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US destroys Houthi missiles, boats in Red Sea


The US has said it has destroyed anti-ship missiles and boats operated by Yemen’s Houthi rebels after a failed attempt by the Iran-backed group to board a container ship in the Red Sea.

Shipping giant Maersk suspended the passage of its vessels through the key Red Sea strait for 48 hours after its ship was targeted, the latest of two dozen attacks by Houthis on international shipping in six weeks.

The US Navy had responded to a distress call from the Maersk Hangzhou, a Singapore-flagged, Denmark-owned and operated container ship that reported coming under attack for a second time in 24 hours while transiting the Red Sea, the US Central Command (CENTCOM) said in a statement.

Houthis had fired on US helicopters, who “returned fire in self-defence”, sinking three of four small boats that had come within 20 meters of the ship, according to the statement.

Crews of the three were killed while the fourth boat fled the area, it added.

The Maersk, en route from Singapore to Egypt’s Port Suez, had made an earlier distress call after it was struck by a Houthi missile.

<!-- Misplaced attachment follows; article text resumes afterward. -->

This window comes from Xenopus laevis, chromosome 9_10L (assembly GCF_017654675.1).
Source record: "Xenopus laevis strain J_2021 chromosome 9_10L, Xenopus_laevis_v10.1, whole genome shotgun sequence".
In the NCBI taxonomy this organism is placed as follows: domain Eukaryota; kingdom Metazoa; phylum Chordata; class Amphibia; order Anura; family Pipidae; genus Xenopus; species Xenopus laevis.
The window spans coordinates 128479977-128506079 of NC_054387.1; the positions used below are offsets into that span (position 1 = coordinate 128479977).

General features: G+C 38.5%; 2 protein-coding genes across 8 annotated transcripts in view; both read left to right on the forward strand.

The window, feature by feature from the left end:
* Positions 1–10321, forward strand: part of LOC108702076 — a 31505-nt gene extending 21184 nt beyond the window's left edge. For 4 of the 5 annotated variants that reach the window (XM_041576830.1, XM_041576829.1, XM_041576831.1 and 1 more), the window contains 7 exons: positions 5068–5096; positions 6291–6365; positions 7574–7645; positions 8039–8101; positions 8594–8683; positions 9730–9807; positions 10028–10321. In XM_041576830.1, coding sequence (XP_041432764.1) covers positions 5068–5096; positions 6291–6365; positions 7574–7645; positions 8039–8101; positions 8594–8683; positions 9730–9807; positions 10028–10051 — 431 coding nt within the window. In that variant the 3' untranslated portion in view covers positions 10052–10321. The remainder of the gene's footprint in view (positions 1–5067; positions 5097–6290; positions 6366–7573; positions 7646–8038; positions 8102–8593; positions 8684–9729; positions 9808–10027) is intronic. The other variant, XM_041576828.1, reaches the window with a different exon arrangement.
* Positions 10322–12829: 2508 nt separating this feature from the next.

CENTCOM said that assault was the 23rd illegal attack by the Houthis on international shipping since 19 November.

The vessel appeared to be undamaged in the attack and “was able to continue its transit north”, Maersk, one of the world’s largest shipping companies, said in a statement.


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The cargo ship was then fired on by four Houthi rebel ships that attempted to board the vessel, according to the shipping company.

“In light of the incident — and to allow time to investigate the details of the incident and assess the security situation further — it has been decided to delay all transits through the area for the next 48 hours,” it added.

The Houthis have repeatedly targeted vessels in the vital Red Sea shipping lane with strikes they say are in support of Palestinians in Gaza, where Israel is battling militant group Hamas.

The attacks endanger a transit route that carries up to 12% of global trade, prompting the US to set up a multinational naval task force this month to protect Red Sea shipping.

The latest round of the Israel-Hamas conflict began when the Palestinian militant group carried out a shock cross-border attack from Gaza on 7 October that killed about 1,140 people, mostly civilians, according to an AFP tally based on Israeli figures.

The US rushed military aid to support Israel, which has carried out a relentless campaign in Gaza that has killed at least 21,672 people, also mostly civilians, according to the Hamas-run territory’s health ministry.

Those deaths have sparked widespread anger in the Middle East and provided an impetus for attacks by armed groups across the region that are opposed to Israel.

US forces in Iraq and Syria have also repeatedly come under fire from drone and rocket attacks that Washington says are being carried out by Iran-backed armed groups.


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